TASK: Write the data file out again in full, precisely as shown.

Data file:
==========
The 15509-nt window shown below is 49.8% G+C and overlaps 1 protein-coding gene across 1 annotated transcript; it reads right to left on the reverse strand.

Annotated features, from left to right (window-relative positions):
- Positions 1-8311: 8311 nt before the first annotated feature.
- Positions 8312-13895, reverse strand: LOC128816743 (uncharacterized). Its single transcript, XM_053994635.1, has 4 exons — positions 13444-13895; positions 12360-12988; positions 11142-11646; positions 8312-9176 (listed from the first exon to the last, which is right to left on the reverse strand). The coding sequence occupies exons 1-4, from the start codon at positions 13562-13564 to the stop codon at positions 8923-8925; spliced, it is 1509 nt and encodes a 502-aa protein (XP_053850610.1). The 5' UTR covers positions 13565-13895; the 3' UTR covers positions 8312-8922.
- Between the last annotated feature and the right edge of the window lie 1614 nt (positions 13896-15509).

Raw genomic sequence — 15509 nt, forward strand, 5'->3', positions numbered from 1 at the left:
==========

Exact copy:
The 15509-nt window shown below is 49.8% G+C and overlaps 1 protein-coding gene across 1 annotated transcript; it reads right to left on the reverse strand.

Annotated features, from left to right (window-relative positions):
- Positions 1-8311: 8311 nt before the first annotated feature.
- Positions 8312-13895, reverse strand: LOC128816743 (uncharacterized). Its single transcript, XM_053994635.1, has 4 exons — positions 13444-13895; positions 12360-12988; positions 11142-11646; positions 8312-9176 (listed from the first exon to the last, which is right to left on the reverse strand). The coding sequence occupies exons 1-4, from the start codon at positions 13562-13564 to the stop codon at positions 8923-8925; spliced, it is 1509 nt and encodes a 502-aa protein (XP_053850610.1). The 5' UTR covers positions 13565-13895; the 3' UTR covers positions 8312-8922.
- Between the last annotated feature and the right edge of the window lie 1614 nt (positions 13896-15509).

Raw genomic sequence — 15509 nt, forward strand, 5'->3', positions numbered from 1 at the left: